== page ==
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A Ban on Ginkgo? Even FDA Thinks It’s a Silly Idea

A Ban on Ginkgo? Even FDA Thinks It’s a Silly Idea
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So why has the media been jumping on the bandwagon?
The Center for Science in the Public Interest (CSPI) wrote a letter this month to the FDA requesting a ban on ginkgo biloba. First the letter dismisses ginkgo’s efficacy on memory and cognitive function (“Claims regarding Ginkgo’s supposed health benefits…are false and should be stopped”), then cites a report that finds ginkgo extracts cause cancer in humans.

Except that the report actually did nothing of the sort.
The report, released in March by the National Toxicology Program (NPT, an interagency program overseen by the Department of Health and Human Services), linked extremely high dosages of one highly concentrated, specially formulated version of ginkgo biloba to an increased risk of cancer in the thyroid, liver, and noses of lab rats. A review clearly shows the many flaws in this research:

  • The ginkgo extract used in the study is not even remotely representative of the ginkgo extracts sold in the US. The supplier of the extract wanted to make a unique formulation that could be used for drug development. As this was a far more concentrated, synthetic version of ginkgo, it would be absurd to extend these results to all forms of ginkgo on the market.
  • There were issues with the stability of the formulation used. Moreover, the rat population received a much higher dosage than humans taking ginkgo in supplement form would receive, based on the dosage-to-weight ratio.
  • The particular rat population that was used is known for their spontaneous development of liver tumors.
  • The study authors explicitly state that the results should not be extrapolated to humans, and said that the review panel of the ginkgo was “specifically not to enter into any risk assessment related to humans.”

CSPI didn’t stop there. In their letter to FDA, they use the NTP report to make a broad attack on supplements and health claims. They mention dietary supplement companies and products by name, even though the ginkgo in the study was not the same formulation used in the products.
Then CSPI shifted their attention to the media: “The dietary supplement industry is full of snake oil salesmen,” CSPI executive director Michael F. Jacobson told The Daily News. “It’s frustrating to see so many deceptive claims for dietary supplements.” CSPI is threatening to sue Bayer over their One a Day line of nutritional supplements. They say Bayer’s health claims “[fail to] satisfy the FTC’s requirements for substantiation in order to be lawful. The FTC has recently required a higher standard of proof for companies making health-related claims.” Unfortunately, media outlets as august as The New York Times gobbled up the story. However, the FTC required a higher standard of proof for only those few companies, and enforced that standard via litigation and a consent decree for each company. It’s not a regulation that applies to every company, much to the disappointment of FTC and apparently CSPI—but it is a deeply troubling precedent.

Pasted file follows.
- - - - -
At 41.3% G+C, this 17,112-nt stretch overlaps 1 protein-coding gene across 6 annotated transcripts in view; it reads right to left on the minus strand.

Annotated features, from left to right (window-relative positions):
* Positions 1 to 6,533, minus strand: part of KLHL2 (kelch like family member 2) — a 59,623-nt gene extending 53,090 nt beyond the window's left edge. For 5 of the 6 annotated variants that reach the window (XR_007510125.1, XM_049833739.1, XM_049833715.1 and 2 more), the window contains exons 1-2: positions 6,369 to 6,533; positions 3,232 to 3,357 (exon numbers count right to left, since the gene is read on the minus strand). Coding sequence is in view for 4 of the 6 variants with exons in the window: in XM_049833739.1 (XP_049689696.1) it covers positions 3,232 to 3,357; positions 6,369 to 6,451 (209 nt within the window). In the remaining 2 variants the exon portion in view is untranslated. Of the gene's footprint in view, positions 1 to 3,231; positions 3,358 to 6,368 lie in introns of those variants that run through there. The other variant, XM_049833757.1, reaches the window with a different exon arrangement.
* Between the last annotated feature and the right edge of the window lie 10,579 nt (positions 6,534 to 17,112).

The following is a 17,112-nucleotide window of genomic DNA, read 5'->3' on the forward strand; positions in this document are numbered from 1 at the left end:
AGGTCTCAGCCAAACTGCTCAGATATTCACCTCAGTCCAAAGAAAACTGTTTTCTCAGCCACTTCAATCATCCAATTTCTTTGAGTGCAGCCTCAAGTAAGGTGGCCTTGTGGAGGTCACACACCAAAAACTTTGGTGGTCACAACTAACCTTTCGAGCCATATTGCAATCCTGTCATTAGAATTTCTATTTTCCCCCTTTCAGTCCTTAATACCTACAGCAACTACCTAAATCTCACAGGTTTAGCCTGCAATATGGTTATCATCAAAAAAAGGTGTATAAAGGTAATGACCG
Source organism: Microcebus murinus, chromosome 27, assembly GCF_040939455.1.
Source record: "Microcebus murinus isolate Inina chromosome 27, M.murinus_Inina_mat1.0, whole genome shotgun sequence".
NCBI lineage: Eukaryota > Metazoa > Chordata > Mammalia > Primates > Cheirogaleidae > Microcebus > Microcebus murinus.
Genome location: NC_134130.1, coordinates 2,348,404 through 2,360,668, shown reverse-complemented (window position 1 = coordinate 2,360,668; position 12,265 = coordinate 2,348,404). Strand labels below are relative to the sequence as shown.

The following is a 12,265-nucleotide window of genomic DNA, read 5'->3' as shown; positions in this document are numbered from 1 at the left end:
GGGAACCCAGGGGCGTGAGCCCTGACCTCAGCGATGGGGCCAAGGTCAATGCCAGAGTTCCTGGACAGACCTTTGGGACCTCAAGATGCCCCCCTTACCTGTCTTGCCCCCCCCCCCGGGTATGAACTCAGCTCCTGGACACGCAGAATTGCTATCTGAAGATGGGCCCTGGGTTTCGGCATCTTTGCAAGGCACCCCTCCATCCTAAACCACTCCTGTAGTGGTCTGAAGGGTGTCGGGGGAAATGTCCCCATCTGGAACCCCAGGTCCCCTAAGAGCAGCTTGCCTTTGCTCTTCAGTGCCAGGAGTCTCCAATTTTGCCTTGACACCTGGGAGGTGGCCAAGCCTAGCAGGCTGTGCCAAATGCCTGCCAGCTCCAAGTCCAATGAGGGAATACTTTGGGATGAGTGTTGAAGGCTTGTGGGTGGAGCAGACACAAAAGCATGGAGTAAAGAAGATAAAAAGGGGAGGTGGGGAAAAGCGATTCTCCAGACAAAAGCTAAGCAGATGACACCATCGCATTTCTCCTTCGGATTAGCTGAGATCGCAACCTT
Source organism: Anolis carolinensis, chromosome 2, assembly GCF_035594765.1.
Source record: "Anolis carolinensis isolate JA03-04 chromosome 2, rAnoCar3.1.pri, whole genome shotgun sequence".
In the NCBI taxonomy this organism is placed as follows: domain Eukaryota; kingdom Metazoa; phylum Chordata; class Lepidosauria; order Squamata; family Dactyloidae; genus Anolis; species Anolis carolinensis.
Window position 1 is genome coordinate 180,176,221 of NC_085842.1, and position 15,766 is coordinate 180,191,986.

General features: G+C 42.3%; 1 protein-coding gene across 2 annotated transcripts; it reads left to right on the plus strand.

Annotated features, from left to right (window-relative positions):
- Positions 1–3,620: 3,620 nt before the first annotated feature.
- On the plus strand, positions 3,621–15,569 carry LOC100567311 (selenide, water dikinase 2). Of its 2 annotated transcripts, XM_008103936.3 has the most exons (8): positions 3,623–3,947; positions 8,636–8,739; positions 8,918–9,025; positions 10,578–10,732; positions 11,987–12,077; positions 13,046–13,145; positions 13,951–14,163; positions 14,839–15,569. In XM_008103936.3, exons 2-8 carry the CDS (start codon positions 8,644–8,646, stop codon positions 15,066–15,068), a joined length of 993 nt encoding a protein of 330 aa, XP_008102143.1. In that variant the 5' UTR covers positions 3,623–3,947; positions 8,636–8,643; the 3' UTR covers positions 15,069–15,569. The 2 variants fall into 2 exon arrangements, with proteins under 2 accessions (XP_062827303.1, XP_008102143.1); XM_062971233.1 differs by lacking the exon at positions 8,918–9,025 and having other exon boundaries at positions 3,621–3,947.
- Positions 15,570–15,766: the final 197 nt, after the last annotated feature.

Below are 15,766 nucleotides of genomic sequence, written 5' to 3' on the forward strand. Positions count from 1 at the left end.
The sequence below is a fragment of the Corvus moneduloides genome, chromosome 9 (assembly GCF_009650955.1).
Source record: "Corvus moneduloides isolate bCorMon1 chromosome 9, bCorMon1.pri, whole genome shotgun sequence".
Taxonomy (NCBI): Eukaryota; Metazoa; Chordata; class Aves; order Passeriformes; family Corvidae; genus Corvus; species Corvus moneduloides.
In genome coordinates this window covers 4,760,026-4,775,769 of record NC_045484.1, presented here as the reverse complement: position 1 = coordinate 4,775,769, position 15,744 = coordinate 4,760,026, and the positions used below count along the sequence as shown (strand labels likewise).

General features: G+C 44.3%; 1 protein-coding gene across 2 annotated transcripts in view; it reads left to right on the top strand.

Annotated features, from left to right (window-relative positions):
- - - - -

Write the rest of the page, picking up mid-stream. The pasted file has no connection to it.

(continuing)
We told you about CSPI’s agenda three years ago: they want the abolition of both Structure/Function Claims and Qualified Health Claims, which would eliminate almost entirely consumers’ access to information about what health considerations supplements support. Absurdly, they want food, supplements, and drugs to be treated exactly alike. In their view, no health claims of any sort should be allowed unless the product is brought through a full FDA approval process. Accordingly, when CSPI challenges a product’s health claims, it almost always cites the lack of a random controlled trial (RCT)—as if such a hugely expensive undertaking could be afforded for a natural food or supplement that has no patent protection!
Despite CSPI’s professed “concern for consumers,” they have been silent on GMO labeling and have defended the government’s revolving door policy that allowed Michael Taylor to hop from Monsanto to the FDA.
Happily, this time it doesn’t appear that CSPI will get its way. Even the FDA, that bastion of anti-supplement bias, has dismissed CSPI’s request to ban ginkgo biloba. An FDA spokesperson was quoted as saying, “It is not scientifically valid to conclude with certainty that dietary supplement products containing ginkgo biloba are unsafe based solely on data from the new NTP study.”
Let’s look at a few other ginkgo studies to contextualize the NTP’s report:

  • Antioxidant extracts of the leaves of the ginkgo biloba tree may protect cells from radiation damage, according to a study published in the International Journal of Low Radiation.
  • In a randomized, double-blind, placebo-controlled crossover trial, researchers tested ginkgo in a cohort of twenty-seven patients with visual field damage resulting from normal-tension glaucoma. At the end of the study, the researchers noted a significant improvement in the ginkgo group’s visual field, and none of the participants reported any side effects from taking the ginkgo.
  • ginkgo taken in combination with CoQ10, riboflavin (vitamin B2), and magnesium may reduce migraines.

As always, consumers should be sure to take only high quality supplements, together with the right cofactors, in consultation with a qualified health practitioner.

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